We highly recommend conducting the S.W.O.T analysis around here, as considering your strengths, weaknesses, opportunities and threats is a great planning tool. We also like the imaginative combination of pen, paper, drawings and words as we consider the needs of creative business. It’s kind of like art! (Kind of)…
However, some of our advisory clients have been using the S.W.O.T analysis to torture themselves needlessly, and the process is becoming less about planning and more about punishment. Self-flagellation is often part of running a creative business, but that is NOT what the S.W.O.T is for. It’s also not designed to be a dead-end; the action plan that results from the S.W.O.T analysis is the most important part of the process, but you’ll never get there if you find yourself stuck in the cycle of self-hatred that the Weaknesses box can be.
So, to start with the SWOT, always remember the first golden rule. Each box must help you move forward towards your goals, which are destination points that you have decided represent success. Weaknesses and threats are then obstacles or barriers between you and your destination, while strengths and opportunities are tools to help you get there.
So, where to begin? We always recommend starting on the left-hand side, looking at the internal or personal aspects of your creative business. The Weaknesses section is the most obvious place to start, because it does seem to be part about our shared creative experience that we are self-critical, even when we are in business planning mode.
A Weakness, in this case, is not something to hate about yourself. It’s an element of your internal life or personality that might get in the way of you achieving what you would like in your business. A Weakness in S.W.O.T language is a big rock on the path between here and your goals. It’s not a place where you can criticise yourself endlessly and derail the whole S.W.O.T process by feeling terrible and giving up.
The key to handling your Weakness is to treat it exactly like a rock – you can’t necessarily change it, but perhaps you can work out creative and intelligent ways around it. These become your Opportunities.
My favourite example of a business Weakness is ‘shyness’. There is nothing wrong with being shy, obviously, but there are many aspects of running a creative business that will be more difficult for you if you feel nervous. Attending networking events, introducing yourself to strangers, pitching business ideas, even asking for help can be much more difficult if you are introverted.
I am not a shy person (surprise!), and I find it impossible to imagine waking up tomorrow morning and feeling that way. Similarly it’s unlikely that if you are shy that you’ll wake up feeling boldly extroverted. Criticising yourself for being shy is not going to move you forward in any way. You are simply going to have to figure out how to work around this business hurdle, to the best of your ability. Could you do a drama course, and learn how to fake confidence? Could you bring a charming wingman to networking events? These solutions become Opportunities for you, and so the boxes start to work together.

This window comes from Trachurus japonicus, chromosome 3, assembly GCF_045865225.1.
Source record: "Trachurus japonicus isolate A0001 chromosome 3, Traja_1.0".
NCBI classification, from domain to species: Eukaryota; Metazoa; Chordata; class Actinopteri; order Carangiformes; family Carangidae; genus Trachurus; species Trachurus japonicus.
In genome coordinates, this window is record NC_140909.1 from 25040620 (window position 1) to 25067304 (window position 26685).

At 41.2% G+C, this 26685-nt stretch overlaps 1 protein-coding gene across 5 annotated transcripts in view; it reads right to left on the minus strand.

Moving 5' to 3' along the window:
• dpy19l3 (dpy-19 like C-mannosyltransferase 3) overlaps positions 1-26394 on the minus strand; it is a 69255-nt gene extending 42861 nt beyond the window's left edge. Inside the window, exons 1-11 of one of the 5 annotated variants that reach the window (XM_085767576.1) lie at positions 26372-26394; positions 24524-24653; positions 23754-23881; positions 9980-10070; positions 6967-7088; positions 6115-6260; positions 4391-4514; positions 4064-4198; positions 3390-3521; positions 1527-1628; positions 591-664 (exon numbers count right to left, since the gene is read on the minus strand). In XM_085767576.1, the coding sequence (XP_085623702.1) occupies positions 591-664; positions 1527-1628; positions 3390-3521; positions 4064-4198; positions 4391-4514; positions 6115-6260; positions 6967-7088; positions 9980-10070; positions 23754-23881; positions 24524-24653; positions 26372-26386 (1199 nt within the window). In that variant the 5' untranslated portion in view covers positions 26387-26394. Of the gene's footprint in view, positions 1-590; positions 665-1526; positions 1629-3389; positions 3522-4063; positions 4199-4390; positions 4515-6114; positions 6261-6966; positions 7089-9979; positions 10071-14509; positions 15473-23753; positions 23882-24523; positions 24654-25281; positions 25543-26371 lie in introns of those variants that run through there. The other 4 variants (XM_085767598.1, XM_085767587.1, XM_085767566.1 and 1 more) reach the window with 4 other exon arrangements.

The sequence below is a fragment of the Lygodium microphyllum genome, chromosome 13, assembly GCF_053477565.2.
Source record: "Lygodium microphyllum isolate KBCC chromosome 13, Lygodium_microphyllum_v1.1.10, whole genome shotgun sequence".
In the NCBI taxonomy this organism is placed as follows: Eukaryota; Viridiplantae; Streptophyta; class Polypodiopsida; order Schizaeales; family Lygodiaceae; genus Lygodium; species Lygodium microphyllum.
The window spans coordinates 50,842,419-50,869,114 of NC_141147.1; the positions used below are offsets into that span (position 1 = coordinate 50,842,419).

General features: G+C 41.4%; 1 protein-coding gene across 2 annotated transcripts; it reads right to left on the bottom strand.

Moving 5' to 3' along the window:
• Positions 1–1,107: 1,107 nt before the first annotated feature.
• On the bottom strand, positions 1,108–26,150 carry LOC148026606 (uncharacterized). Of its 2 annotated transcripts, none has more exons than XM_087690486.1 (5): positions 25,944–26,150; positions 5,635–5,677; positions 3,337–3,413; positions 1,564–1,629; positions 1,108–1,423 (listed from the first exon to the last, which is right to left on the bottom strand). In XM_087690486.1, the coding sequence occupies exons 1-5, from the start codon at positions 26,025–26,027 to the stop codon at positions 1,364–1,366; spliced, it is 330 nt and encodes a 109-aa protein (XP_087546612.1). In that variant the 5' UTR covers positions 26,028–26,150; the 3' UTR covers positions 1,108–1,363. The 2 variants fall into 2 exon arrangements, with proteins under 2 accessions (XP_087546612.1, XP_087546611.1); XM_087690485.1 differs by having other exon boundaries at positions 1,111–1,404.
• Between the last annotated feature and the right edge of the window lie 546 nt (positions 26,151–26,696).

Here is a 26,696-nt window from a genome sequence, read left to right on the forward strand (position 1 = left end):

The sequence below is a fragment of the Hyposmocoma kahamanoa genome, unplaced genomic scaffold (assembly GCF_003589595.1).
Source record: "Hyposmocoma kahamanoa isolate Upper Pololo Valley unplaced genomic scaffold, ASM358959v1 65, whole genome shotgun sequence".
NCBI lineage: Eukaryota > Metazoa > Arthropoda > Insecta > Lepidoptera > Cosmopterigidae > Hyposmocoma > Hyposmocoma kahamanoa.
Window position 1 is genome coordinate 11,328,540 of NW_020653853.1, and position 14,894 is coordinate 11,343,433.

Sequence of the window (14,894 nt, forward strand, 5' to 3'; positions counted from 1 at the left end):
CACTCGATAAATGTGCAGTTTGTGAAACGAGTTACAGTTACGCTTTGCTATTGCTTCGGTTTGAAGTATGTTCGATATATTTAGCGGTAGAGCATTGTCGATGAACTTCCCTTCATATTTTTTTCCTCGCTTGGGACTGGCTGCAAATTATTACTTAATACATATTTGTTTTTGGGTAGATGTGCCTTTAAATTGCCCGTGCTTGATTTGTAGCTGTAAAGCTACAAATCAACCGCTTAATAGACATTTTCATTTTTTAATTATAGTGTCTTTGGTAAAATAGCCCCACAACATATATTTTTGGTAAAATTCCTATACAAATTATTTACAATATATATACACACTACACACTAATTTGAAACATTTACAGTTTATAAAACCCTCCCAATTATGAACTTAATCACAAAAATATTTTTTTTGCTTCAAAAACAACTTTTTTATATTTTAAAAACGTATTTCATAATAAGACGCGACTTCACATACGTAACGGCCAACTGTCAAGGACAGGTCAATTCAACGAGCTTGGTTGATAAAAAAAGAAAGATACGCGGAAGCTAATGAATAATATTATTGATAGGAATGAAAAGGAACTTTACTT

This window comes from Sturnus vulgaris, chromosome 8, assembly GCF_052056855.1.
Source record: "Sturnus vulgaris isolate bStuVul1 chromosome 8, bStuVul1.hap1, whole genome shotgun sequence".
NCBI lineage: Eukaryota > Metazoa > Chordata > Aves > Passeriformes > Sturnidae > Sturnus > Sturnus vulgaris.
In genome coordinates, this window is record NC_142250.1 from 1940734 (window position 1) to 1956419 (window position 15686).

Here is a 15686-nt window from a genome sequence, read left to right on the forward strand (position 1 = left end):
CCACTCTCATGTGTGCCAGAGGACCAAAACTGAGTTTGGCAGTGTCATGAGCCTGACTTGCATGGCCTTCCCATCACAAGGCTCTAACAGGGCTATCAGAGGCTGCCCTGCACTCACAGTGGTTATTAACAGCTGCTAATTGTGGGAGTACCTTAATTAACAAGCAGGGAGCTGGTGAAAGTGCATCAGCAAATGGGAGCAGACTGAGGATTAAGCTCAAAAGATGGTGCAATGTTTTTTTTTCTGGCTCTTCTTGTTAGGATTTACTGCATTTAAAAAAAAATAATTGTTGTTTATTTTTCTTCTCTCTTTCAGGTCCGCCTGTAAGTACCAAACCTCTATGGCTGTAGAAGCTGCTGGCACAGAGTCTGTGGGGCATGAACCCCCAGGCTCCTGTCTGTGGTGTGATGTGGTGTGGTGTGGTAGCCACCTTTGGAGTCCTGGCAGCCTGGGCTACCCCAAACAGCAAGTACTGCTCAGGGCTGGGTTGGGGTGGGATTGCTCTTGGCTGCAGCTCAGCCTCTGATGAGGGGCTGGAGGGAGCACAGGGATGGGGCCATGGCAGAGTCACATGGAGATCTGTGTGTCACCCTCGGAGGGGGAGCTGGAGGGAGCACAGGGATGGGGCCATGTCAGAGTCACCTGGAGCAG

One of my own Weaknesses, for S.W.O.T purposes, is my kids. I have always (unhappily) placed my three children in that box, but I am obviously not suggesting that I am weak for being a mum. It’s just a reality of life – having a pile of kids to raise while also running a business has created obstacles for me between where I am in my business right now, and where I would like to be. I can’t change that, and I have never once considered putting them up for adoption because they are cramping my style. I simply have to be innovative and creative to think of ways around the rock.
Second golden rule? Use each box to inform the other boxes. For every Weakness there should be a complementary Strength, so start that box next. In my experience shy people are often empathetic, excellent listeners, and keen observers of people. My kids might have slowed my journey to business success, but they have also made me strong, adaptable, open-minded and a wizard of time management.
Once you have finished the left-hand internal/personal side, move to the right-hand external/public side of your creative business. Again, start with the negatives, but don’t use the analysis of Threats as a way of sabotaging the process. Competition, cuts to government funding, rapid changes to technology, government regulations – these things are outside of you, and cannot be changed, but they can be creatively overcome just like your Weaknesses.
Just be certain that your Threats are definitely external factors – and not weaknesses in disguise. ‘Time’ is a good example. Many clients place ‘time’ in the Threats box, but sadly time is the truly level playing field and we are all issued the same amount. Time management is a Weakness that can be reformed, but Time itself cannot be altered.
The final box, Opportunities, can similarly be used as the complement to your Threats. What can you learn from your competition? If there are cuts to some areas of government funding, and there increases in other departments? How can technology open more doors for you?
The Action Plan is the last step, and the step that turns this process of self-discovery into a practical tool for your business. Look at every box, and work out how to:
- Capitalise on your strengths;
- Make the most of those opportunities;
- Correct or mitigate the effect of your weaknesses;
- Protect your business from threats.
Brainstorm five ideas for each point, and figure out your next practical action for each. Write it in the diary, and start heading on your way to Destination Success, nimbly sidestepping every rock as you go.